There is a legend of a king who decided to set aside a special day to honor his greatest citizen. When the big day arrived, there was a large gathering in the palace courtyard. Four finalists were brought forward. The king would select the winner.
The first was a wealthy philanthropist whose great humanitarian effort had given much to the poor. The second was a celebrated physician who had rendered faithful and dedicated service to the sick for many years. The third was a distinguished judge who was noted for his wisdom and just decisions. The fourth person was an elderly woman. Her manner and dress were humble. There was a look of love in her face, understanding in her eyes, and quiet confidence. Even so, she hardly looked the part of someone who would be honored as the greatest citizen in the kingdom.
The king asked who this strange woman was. The answer came: "You see the philanthropist, the doctor, and the judge? Well, she was their teacher!" This woman had no wealth, no fortune, and no title, but she had unselfishly given her life to produce great people.
It could be a great adventure to understand how to safely practice philoxenia, (love of the stranger). Who knows how we might broaden our horizons, what we might learn to appreciate and love about others and about life.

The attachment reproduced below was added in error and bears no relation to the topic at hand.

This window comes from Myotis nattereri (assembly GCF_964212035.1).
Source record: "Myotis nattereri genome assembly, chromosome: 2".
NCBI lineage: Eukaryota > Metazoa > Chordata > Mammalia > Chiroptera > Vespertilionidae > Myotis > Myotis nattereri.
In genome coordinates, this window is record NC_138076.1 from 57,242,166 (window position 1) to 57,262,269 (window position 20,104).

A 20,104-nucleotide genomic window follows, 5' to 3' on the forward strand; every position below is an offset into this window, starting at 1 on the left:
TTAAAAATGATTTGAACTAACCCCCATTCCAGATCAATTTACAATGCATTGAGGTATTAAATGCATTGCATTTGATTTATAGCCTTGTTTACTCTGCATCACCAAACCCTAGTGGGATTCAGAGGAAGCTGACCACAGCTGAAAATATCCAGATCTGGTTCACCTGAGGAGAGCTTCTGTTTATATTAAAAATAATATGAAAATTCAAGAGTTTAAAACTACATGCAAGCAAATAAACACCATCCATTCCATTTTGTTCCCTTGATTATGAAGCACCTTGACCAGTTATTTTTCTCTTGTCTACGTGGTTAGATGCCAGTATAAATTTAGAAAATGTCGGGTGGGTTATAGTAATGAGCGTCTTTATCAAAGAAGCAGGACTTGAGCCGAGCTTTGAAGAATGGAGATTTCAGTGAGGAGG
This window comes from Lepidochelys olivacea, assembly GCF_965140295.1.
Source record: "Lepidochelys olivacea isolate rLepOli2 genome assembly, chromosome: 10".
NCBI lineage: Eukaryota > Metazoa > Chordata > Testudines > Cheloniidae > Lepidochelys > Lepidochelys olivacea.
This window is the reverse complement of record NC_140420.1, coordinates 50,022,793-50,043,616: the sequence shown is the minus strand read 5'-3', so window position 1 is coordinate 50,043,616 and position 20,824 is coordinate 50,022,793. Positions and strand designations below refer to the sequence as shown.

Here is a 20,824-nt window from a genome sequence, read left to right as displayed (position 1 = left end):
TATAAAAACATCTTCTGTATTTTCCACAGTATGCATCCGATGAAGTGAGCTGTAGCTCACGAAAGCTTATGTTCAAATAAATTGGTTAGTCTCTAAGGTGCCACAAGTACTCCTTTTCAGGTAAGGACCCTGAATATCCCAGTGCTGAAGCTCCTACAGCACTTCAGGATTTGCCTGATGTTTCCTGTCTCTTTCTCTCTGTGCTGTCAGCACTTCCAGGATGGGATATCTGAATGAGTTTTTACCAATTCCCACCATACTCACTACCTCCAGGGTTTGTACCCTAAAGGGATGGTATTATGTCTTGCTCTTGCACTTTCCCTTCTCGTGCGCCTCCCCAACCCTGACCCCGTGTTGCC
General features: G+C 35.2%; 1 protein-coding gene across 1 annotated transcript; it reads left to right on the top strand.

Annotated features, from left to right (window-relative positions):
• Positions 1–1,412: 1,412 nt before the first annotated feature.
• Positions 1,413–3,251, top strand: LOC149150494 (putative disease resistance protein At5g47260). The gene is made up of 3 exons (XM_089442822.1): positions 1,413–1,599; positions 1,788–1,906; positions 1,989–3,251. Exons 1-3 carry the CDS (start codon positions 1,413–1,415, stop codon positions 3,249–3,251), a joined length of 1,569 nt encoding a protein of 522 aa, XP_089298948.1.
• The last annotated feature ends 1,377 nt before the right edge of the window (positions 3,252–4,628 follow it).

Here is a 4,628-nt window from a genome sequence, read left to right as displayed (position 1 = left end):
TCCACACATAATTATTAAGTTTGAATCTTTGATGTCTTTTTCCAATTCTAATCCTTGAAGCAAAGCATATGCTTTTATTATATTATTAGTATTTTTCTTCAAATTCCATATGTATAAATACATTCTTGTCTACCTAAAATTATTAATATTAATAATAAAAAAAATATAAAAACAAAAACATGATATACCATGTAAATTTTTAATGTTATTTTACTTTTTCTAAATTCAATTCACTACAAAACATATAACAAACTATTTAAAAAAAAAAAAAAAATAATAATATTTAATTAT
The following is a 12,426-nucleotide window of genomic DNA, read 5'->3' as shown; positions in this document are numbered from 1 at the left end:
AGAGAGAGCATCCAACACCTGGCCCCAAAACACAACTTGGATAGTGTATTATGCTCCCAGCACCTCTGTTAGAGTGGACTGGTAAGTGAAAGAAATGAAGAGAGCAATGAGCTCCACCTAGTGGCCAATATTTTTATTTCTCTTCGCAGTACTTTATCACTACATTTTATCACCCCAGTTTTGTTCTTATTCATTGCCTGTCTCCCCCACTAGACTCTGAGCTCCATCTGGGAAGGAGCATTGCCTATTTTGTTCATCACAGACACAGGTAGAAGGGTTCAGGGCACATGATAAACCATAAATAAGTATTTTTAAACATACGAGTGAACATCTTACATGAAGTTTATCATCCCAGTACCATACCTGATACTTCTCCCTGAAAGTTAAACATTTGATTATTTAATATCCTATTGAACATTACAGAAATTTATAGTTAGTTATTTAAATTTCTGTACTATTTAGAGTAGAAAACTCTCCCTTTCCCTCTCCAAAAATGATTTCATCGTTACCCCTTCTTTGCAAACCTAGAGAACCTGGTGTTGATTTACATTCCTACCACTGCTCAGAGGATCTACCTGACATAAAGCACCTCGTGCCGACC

Jesus was welcomed in, and I’m not sure in what tradition the guest suddenly becomes the host – I couldn’t find that one -- but Jesus takes the role of host and begins the meal in the typical Jewish way.
Look for Jesus in the routine of your life
He took the food / bread, looked to heaven and said a prayer of thanksgiving, such as “Blessed are you O Lord, for the provision of this food” and the bread was often broken during this opening prayer of grace. Perhaps there was something familiar about how Jesus said the words and handled the bread, (remember these people had been with Jesus for a while) or perhaps God just decided it was time to open the eyes of their heart – but whatever the reason – as one person put it – “when they welcomed the stranger, they welcomed the Lord”, and now they suddenly realized it was the risen Jesus -- and then he disappeared. He had accomplished his purpose for them.
It seems they lost their appetite, or maybe they ate quickly, but in their excitement, they ignored the normal concerns about evening travel and they made their way back to Jerusalem and to the 11 disciples along with others who had gathered and told them that they had seen the risen Lord. The testimony of angels, women, Peter, and now even these two from the road were not sufficient to completely reassure the perplexed followers that Jesus had arisen. They were discussing this when Jesus suddenly appeared with them and offered another traditional Middle Eastern greeting of hospitality where the host says, “Peace be on you”. and the guest replies, “And on you, peace”. It isn’t until Jesus comes personally to us and we invite them in that we can even begin to wrap our head around the actuality of the resurrection.
Find his resurrection power within
But because he lives, Paul declares his hope for us – you heard it read before the sermon – that the eyes of our hearts are opened to see the certain hope we have in him, in each other, in our future; and made aware of the indescribable mighty resurrection power that God that can still work in each one of us.